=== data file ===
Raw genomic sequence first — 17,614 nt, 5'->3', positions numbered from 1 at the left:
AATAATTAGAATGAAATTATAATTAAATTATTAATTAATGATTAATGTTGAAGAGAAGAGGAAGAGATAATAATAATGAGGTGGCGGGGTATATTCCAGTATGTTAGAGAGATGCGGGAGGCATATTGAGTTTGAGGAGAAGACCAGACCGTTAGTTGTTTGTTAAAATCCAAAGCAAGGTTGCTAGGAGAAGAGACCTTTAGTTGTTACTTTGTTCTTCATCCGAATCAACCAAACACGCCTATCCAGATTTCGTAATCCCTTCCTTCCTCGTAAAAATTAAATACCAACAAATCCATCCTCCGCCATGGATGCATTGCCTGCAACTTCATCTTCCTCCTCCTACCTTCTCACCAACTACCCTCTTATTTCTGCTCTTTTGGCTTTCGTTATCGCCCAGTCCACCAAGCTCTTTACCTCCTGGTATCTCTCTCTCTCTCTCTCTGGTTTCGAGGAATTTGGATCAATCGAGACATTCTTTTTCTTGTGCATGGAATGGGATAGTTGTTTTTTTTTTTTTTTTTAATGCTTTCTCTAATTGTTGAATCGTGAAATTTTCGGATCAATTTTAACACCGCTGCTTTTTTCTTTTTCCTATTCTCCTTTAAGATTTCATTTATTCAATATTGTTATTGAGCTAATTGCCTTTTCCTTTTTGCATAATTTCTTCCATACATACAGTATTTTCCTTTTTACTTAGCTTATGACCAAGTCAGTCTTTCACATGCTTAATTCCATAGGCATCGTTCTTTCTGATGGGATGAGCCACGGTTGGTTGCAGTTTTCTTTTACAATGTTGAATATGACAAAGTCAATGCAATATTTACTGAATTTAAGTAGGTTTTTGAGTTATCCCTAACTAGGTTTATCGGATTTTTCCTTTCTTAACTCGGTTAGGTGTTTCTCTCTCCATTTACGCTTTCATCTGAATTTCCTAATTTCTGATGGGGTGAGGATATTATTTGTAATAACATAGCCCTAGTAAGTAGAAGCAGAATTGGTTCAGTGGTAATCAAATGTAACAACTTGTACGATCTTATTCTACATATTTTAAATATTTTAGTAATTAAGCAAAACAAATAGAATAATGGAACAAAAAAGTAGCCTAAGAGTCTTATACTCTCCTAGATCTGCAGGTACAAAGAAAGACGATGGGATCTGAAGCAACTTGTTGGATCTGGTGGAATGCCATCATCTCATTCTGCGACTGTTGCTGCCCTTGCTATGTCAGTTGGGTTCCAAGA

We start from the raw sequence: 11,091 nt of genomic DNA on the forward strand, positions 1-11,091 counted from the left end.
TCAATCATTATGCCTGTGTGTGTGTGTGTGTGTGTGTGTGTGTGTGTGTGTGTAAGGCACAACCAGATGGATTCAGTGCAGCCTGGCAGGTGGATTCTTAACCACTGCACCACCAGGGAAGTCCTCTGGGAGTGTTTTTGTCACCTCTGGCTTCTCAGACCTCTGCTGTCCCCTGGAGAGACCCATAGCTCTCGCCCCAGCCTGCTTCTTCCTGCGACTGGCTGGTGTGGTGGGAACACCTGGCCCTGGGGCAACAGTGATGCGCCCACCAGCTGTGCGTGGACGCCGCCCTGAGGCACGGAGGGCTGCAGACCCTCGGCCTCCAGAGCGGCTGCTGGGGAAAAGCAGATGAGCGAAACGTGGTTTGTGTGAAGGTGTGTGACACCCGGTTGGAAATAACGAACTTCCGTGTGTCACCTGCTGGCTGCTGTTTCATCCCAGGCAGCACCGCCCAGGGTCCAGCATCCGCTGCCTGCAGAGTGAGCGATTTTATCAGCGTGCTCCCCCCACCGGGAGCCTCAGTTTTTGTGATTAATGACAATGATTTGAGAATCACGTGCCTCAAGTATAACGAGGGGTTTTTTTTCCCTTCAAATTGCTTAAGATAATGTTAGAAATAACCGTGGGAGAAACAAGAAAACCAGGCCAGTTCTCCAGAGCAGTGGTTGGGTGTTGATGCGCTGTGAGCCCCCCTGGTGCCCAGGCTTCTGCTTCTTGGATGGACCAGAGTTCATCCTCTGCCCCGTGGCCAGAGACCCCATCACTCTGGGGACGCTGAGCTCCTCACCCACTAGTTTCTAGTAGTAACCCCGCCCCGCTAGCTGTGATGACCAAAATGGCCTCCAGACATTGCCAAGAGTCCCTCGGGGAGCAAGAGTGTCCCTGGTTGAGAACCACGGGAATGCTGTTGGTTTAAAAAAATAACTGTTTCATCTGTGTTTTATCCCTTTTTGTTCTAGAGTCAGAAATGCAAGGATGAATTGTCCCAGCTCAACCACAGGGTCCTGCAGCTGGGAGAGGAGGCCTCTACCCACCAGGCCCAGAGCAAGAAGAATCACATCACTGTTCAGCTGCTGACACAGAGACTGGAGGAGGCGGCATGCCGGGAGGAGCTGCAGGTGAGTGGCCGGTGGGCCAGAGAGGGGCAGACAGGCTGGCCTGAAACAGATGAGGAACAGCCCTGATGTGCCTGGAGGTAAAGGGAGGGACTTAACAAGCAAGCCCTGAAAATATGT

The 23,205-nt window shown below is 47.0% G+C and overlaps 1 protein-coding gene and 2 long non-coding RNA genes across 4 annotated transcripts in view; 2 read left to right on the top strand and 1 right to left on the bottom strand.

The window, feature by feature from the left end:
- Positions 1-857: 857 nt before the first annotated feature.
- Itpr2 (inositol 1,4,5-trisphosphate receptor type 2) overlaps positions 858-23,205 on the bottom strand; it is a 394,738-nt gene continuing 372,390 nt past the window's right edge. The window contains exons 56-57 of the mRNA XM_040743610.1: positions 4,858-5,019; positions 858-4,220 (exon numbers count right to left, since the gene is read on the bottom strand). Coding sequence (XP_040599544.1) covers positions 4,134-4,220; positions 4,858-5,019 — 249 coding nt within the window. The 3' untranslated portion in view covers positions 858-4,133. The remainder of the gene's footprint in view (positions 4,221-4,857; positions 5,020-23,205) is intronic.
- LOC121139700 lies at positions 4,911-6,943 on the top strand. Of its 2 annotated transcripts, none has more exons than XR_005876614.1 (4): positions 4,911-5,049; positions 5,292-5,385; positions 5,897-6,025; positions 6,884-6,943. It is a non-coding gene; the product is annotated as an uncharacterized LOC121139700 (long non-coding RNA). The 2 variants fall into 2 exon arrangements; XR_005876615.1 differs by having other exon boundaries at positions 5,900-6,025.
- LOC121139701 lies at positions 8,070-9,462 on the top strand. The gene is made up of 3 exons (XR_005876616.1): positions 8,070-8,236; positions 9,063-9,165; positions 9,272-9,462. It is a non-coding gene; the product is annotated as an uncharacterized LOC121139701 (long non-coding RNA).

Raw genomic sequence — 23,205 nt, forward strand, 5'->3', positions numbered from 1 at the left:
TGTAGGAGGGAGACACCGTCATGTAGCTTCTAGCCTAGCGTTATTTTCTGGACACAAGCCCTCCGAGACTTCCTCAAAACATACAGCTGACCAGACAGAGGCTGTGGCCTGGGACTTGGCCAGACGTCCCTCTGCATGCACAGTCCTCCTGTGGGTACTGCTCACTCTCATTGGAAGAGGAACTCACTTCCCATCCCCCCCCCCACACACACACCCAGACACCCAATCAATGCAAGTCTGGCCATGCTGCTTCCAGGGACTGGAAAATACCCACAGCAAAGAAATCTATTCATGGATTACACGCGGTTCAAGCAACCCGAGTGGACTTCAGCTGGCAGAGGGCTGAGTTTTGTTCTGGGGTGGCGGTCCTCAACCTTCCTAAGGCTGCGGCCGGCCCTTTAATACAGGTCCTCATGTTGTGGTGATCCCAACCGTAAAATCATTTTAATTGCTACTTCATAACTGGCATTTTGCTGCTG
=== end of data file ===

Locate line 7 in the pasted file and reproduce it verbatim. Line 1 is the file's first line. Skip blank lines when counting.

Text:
- Positions 1-857: 857 nt before the first annotated feature.